Cerebral Palsy? Down’s Syndrome? Autism? – and living in poverty or on the streets?

So, what do you do when you have a disability, meet a major crisis and find over-stretched public services turn you away? You might turn to local charities and NGOs but find they are overwhelmed or do not cater for people who are homeless. What do you do then?

Perhaps a better question is, “What do we do then?”  And then Caring Activism can be part of the answer. Extracts from the book*:

‘Caring activism is proposed as a people-powered movement in which caring activists work in small autonomous Teams or Forums, each focused on an individual vulnerable person or group and with the initiative coming from vulnerable people or concerned people close to them.’

‘A person’s Team would be autonomous, holding power with others to provide effective support to a vulnerable person, but it would not operate in a vacuum. There might be one or more local helping agencies offering some limited or ineffective support. There might be agencies that are not providing support but, in the views of Team members, could be approached to do so.’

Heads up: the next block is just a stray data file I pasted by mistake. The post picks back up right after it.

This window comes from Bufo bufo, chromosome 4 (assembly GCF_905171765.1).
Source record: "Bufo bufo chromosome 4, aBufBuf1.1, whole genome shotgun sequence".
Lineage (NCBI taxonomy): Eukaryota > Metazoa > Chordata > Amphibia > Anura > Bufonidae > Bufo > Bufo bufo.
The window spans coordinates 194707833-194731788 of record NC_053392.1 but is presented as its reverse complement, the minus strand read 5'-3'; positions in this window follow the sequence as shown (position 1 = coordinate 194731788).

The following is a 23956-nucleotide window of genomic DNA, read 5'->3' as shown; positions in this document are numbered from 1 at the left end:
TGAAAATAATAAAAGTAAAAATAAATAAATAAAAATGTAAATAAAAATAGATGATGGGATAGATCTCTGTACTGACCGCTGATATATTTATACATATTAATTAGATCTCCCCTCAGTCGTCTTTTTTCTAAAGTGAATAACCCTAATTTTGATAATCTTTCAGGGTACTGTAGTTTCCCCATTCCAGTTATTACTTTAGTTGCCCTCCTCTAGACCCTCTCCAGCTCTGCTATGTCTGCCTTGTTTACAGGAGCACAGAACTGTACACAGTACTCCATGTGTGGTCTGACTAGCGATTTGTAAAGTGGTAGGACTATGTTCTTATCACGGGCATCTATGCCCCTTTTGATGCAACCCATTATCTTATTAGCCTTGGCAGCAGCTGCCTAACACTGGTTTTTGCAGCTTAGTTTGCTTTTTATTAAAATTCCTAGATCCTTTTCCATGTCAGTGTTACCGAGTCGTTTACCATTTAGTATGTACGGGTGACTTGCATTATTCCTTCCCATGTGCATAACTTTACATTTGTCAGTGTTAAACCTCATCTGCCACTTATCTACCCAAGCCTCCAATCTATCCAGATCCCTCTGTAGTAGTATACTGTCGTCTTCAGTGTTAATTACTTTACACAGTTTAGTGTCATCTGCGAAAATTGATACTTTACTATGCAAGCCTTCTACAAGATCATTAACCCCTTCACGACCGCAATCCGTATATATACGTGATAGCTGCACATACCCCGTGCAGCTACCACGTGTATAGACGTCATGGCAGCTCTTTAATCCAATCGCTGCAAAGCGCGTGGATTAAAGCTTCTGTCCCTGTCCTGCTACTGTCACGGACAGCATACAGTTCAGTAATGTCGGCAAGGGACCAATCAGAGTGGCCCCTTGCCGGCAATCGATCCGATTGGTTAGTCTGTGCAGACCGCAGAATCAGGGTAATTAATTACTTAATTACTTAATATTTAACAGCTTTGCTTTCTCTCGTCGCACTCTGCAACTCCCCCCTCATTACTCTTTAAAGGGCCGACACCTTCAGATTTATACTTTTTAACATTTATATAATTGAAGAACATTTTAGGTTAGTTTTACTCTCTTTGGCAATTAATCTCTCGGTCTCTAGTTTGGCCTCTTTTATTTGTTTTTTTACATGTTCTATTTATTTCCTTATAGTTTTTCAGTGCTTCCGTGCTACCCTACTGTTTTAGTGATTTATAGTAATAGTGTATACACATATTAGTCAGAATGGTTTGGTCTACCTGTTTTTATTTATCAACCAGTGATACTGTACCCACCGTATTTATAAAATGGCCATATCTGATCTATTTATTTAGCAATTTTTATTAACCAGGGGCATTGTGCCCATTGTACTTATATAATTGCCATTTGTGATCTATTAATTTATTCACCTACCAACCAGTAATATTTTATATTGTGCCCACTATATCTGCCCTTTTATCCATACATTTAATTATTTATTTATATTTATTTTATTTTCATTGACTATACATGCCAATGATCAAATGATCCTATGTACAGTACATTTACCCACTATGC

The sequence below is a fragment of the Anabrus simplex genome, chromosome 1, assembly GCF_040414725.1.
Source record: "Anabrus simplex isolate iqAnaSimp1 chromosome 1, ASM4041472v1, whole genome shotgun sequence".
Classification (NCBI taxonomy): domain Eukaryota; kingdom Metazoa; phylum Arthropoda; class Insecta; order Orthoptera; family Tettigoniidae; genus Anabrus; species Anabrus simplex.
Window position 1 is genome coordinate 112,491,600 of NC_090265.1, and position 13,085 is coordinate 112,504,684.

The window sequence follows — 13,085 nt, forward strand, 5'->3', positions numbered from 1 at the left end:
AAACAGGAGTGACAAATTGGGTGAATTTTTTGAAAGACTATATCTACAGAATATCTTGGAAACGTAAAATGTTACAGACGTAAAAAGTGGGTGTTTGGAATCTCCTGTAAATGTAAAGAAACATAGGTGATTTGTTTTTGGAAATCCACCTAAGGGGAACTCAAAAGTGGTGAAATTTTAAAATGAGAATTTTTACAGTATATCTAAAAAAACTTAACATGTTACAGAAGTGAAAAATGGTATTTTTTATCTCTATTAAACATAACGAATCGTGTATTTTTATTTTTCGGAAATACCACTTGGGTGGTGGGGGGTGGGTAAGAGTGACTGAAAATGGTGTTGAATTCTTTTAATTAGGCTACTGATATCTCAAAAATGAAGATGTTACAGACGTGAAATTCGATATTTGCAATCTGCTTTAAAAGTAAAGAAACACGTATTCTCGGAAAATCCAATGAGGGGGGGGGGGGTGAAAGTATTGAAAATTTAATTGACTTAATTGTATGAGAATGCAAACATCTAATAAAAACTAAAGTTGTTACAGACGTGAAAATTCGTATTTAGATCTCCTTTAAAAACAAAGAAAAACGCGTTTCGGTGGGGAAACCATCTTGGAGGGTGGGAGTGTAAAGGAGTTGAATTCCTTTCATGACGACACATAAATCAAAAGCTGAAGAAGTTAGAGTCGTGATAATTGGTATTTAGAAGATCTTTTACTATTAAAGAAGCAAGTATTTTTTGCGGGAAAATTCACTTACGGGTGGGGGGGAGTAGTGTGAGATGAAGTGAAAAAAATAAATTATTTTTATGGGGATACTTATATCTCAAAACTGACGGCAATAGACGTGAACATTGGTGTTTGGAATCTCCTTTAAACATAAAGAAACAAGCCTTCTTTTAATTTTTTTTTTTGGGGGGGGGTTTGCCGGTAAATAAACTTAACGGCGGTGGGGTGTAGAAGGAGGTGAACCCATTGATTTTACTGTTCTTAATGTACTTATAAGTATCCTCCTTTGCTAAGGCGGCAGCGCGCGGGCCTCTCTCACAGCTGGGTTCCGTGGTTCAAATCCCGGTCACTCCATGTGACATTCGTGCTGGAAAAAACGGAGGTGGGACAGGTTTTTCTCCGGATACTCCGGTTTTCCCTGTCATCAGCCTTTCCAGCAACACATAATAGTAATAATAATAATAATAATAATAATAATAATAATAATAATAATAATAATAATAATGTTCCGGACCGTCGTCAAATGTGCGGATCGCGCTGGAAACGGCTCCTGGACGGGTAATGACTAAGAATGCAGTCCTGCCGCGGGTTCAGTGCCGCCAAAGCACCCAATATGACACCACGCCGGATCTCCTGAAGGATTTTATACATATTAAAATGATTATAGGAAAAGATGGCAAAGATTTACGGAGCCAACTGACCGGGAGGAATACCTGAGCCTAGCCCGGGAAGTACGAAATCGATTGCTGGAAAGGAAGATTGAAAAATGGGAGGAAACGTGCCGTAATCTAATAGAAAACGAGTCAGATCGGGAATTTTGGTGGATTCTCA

‘The caring activist …would have… characteristics that include:

- Wanting to be active in support of a vulnerable person or group

- Creating power with others in autonomous Teams and Forums

- Working effectively in the absence of helping agencies

- Working co-operatively alongside any helping agencies on the scene

- Not being sanctioned or licenced by any authority

- Operating beyond the scope and interests of government

- Being unpaid’


* Caring Activism: A 21st Century Concept of Care

By Peter Limbrick

Edited by Hilton Davis

Available in the Interconnections Bookshop and on Amazon

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